*I take no credit for the following blog post. My Dad wrote similar things for each one of my brothers as they left for their missions, he adapted it from an article by Jeff Davidson that my lovely mother shared with him from the Reader's Digest in the early 90's.*

And so here we go. 

Today is the day my oldest child Brett leaves on a mission for two years.
I won't apologize for my teary sentimental state, might as well just wallow in it.

This last May, about two weeks before Brett graduated, one morning he woke early for school to do some make-up work (very uncharacteristic of him) - I just happened to catch a brief moment in the kitchen with him before he flew out the door. And so I wrote this.

 - - - 

A Mother's Blessing:

There he sits across the kitchen table of his 18 years of eating cold cereal.
Sipping, munching, drawing on a morning yawn,
his head tilted, hovering over his bowl of Captain Crunch
both eyes on his cel-phone in his right hand,
catching up on the social events from the night before.

It's a quarter to seven in the morning.

And I miss him.

Yet there he sits still within my reach, intent on scooping each bite of cereal.

He misses me not.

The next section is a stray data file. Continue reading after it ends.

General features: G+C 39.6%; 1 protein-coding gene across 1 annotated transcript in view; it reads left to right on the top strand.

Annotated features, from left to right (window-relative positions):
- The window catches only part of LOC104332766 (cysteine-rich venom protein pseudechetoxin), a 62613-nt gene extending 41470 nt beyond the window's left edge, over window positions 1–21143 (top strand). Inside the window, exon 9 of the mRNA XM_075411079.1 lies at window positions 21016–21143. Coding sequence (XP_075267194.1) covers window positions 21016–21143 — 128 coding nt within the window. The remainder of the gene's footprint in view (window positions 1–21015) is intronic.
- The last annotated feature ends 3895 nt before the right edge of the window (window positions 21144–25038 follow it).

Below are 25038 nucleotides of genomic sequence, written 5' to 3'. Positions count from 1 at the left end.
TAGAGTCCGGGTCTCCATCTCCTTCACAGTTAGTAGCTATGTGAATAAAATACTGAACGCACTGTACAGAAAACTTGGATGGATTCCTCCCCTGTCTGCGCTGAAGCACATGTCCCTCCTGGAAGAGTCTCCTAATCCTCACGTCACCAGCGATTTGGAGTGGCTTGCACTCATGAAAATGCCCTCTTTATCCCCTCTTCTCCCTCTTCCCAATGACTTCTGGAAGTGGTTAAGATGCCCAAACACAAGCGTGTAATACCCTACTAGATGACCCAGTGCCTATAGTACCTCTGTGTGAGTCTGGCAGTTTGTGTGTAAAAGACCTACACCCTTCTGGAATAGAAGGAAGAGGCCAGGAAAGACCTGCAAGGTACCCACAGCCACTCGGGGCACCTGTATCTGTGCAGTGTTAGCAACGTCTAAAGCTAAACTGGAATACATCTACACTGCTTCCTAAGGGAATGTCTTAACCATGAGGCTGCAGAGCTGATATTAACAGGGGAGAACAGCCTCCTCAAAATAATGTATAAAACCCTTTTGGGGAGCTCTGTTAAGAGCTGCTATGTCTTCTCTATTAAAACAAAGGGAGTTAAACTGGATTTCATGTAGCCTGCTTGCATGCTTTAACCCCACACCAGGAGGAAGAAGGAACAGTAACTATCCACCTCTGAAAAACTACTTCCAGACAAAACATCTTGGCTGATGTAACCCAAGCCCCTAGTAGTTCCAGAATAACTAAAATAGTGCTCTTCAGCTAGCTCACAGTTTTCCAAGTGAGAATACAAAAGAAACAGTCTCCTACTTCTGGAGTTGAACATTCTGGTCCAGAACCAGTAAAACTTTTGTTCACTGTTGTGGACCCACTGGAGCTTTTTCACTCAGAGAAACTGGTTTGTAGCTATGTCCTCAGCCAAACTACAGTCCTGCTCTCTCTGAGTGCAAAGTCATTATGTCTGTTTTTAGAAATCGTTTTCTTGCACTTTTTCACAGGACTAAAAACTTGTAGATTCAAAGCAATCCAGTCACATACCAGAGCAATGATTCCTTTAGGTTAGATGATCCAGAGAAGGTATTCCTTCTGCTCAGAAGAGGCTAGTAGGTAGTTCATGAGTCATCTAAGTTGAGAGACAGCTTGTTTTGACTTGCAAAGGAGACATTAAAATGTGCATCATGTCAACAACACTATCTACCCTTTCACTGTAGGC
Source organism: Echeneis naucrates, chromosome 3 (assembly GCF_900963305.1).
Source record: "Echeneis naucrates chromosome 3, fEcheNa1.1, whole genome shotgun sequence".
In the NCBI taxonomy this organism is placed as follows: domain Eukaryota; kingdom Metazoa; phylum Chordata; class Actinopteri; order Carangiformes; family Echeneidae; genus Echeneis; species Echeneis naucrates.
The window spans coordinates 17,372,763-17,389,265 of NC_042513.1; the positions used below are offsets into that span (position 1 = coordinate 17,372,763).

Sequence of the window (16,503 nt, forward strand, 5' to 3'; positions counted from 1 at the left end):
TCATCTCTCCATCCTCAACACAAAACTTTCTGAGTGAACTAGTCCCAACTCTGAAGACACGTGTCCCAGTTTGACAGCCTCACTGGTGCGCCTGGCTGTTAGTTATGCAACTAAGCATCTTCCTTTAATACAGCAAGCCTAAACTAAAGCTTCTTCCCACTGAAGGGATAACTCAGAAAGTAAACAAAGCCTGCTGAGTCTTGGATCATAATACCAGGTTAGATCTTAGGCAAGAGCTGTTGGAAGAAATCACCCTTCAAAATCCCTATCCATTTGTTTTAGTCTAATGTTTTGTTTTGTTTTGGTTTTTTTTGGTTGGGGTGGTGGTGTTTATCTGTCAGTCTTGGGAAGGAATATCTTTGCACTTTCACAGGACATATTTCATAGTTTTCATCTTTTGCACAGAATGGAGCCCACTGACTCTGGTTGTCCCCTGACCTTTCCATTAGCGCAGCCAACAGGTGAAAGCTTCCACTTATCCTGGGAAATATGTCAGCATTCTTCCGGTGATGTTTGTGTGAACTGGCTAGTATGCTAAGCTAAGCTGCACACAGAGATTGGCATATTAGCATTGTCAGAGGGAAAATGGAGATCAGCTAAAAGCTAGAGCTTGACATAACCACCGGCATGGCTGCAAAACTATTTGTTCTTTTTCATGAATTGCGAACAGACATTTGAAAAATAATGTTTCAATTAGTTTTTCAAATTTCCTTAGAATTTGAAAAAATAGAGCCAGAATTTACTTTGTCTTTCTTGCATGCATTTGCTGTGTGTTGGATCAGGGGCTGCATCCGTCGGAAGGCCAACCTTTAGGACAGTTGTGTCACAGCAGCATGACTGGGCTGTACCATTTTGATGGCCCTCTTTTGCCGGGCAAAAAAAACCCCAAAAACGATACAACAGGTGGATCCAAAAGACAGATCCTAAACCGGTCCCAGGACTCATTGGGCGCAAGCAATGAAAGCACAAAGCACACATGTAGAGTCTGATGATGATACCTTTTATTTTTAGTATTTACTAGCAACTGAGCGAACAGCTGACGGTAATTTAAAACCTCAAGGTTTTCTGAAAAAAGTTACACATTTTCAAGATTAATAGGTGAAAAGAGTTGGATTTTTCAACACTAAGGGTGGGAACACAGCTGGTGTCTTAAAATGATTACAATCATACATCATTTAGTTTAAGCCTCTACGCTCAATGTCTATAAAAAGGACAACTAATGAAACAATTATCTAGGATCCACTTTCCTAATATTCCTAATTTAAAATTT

His sapling mind is rooted in the unsentimental present.
He is revving up for flight.

Seven minutes to go before the end of breakfast,
Thirty breakfasts to go before the end of childhood.
This quickly coming July, his place will be empty and unsticky,
and he will be tasting the sweet sugary milk of independence.

Like the generations before him, like his father and grandparents and friends,

Soon he will be a missionary.

Wait a minute.
Who says there's such a big hurry to launch his new, white sails on the river of unknown.

Where have all the breakfasts gone?
the bedtime stories,
the birthday cakes,
the finger paints,
the Lego cars,
the baseball gloves,
the cowboy boots,
the facts of life,
the SAT's,
the constant humming of his favorite song or cheery whistle that would always drive me crazy.

We have awakened together 6000 times. Can't I save any of them for a sunless day?
We have eaten 15,000 meals together: why can I remember only half a dozen?

What has been the rush?

I crystal-clearly remember listening to his morning baby babble in the crib just before a bright, blue-eyed little boy sat straight up as I entered the room.

I remember wrestling in the laundry pile that one Saturday afternoon at age two, heaving his giggling frame over and over onto the mountain of washed towels and baby blue clothes.

But then I skip all the way to some black-night downpour picking him up from an X-box all-nighter with the Stephen's boys.

The next thing I know he is posing triumphantly at the peak of Mt. Nebo looking very much grown up.

But what about the valleys?
Where are the Tuesday, the Februaries? When was 11 years old?
What ever happened to 2005?
Did we let the rest of it speed away in homework assignments,
the purchase of groceries and vacant Sunday naps?